George Orwell speaks of his catalytic impulse for violence in plain terms: he wants to kill Fascists. He travels to Spain during the opening movement of its Civil War (1936-1939), and joins a social-anarchist militia. In doing so, Orwell sets himself against not only the fascists, but also the powerful Stalinist strains of Spanish communism. He moves to the frontlines with little equipment, and significant uncertainty. Along the front, the militiamen sleep little and fight less, and Orwell portrays the war with candor and humor. In the process of killing fascists, he sleeps with lice, eats ice-crusted beans, side-steps death, and bombs parapets. Ironically, the book's great climax of Barcelona street fighting occurs hundreds of miles from the frontline action. The communist police agents eventually hound Orwell out of Spain, and back to England at the dawn of the Second World War. Orwell tried his best, and it did not do any good: "If this was history," he complains, "it did not feel like it." Orwell admittedly failed to achieve military or political victory, but he succeeds with words, and therein gives voice to the violent heartache of twentieth century soldiering and revolutionary ideals.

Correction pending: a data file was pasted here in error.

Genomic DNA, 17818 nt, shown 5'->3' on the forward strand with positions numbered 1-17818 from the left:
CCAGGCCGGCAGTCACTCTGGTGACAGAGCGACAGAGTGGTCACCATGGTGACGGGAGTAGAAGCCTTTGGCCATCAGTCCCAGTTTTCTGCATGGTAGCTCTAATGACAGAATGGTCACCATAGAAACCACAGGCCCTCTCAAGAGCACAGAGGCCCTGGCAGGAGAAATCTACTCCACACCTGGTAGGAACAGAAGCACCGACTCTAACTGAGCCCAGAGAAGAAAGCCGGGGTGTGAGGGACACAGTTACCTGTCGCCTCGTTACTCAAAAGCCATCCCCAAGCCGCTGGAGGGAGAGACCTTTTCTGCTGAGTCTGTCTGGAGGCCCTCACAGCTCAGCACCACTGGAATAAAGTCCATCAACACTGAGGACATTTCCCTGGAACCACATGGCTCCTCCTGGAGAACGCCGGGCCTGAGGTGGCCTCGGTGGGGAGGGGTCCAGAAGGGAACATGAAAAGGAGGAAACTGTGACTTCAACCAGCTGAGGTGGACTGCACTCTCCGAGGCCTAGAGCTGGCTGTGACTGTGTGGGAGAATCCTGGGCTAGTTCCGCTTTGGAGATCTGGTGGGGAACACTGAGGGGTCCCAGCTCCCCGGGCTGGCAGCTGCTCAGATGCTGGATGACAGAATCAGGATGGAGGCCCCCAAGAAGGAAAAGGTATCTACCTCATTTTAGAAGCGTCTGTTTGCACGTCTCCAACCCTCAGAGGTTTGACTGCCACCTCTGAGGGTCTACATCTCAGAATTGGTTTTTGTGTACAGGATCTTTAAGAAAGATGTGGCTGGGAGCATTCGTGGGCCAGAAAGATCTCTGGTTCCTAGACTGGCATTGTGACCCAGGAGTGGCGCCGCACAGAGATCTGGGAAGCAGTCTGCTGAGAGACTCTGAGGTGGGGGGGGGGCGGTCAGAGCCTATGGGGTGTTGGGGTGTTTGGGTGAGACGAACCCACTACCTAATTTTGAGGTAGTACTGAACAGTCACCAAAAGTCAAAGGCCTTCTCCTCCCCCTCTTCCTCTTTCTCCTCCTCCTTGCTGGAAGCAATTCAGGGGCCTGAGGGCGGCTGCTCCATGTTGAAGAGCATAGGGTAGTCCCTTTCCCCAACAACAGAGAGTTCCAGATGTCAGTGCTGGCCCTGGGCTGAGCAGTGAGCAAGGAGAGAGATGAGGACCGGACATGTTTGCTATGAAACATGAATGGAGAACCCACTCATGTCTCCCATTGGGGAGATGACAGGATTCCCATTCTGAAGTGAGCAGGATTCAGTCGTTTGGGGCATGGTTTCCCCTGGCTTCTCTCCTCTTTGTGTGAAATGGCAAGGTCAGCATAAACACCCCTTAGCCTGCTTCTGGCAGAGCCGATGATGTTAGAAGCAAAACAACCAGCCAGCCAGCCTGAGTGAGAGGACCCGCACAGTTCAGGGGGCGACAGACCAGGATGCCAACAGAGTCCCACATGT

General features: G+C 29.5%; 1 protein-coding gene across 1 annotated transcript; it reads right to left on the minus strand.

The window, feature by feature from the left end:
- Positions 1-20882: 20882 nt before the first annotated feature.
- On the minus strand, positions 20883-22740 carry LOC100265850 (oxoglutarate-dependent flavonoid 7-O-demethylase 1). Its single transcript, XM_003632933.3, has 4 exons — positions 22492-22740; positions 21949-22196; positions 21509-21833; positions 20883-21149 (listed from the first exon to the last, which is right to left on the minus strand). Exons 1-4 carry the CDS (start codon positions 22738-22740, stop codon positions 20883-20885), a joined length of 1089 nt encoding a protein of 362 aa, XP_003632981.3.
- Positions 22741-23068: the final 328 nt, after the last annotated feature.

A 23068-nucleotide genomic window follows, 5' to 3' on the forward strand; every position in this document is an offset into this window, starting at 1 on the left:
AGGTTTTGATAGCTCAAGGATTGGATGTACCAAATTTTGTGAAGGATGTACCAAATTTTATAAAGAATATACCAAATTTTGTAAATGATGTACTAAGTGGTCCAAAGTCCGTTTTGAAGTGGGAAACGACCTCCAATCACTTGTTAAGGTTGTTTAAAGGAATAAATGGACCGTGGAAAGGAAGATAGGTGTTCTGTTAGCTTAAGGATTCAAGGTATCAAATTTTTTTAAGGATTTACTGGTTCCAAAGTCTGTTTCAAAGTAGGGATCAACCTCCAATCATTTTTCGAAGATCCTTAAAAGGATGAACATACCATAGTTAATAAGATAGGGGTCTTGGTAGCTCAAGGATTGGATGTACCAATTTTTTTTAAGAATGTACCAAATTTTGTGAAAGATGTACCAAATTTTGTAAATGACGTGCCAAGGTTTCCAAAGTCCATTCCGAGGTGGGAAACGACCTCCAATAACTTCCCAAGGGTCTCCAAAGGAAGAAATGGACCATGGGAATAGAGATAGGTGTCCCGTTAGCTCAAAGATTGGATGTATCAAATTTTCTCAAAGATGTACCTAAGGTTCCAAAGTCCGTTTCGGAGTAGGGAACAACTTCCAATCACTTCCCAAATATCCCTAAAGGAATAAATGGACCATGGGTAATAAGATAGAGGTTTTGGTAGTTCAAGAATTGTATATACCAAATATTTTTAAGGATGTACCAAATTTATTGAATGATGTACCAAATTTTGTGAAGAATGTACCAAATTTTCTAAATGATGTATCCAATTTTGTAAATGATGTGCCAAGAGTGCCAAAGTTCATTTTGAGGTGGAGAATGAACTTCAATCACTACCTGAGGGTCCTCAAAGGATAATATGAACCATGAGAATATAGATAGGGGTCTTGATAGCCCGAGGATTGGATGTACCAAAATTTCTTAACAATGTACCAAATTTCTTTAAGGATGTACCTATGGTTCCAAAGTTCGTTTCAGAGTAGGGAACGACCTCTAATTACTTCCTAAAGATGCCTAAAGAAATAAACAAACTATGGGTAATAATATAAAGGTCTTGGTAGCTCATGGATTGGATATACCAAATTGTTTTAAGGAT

Orwell's account remains the best English-language book on the Spanish Civil War because he combines a soldier's romanticism with an intellectual's idealism, and then skillfully cuts the two perspectives to ribbons. Like the smooth and colorless puzzles of an M.C. Escher drawing, Orwell's unaffected grace paradoxically simplifies Spanish political tensions while showing their intractable nature. Orwell holds a clear perspective, and it leads nowhere: Fascism approaches, jingoes lie, and politics smells worse than war. Orwell's book, ultimately, feels like the work of a cartographer. He marks the intellectual ground in a tremendous rush, as though he knows the churning tide of Fascist conflict must come further up the shore, and he wants to preserve a moment in time in which he chose to act. Yet he saw that action amount to no more than wet sand. The British public largely ignored Homage to Catalonia at its initial release, but Orwell's book speaks with a strong and nuanced voice, and continues to attract a steady stream of readers who prefer their disillusionment to come from the pages of Orwell's book rather than from battlefields.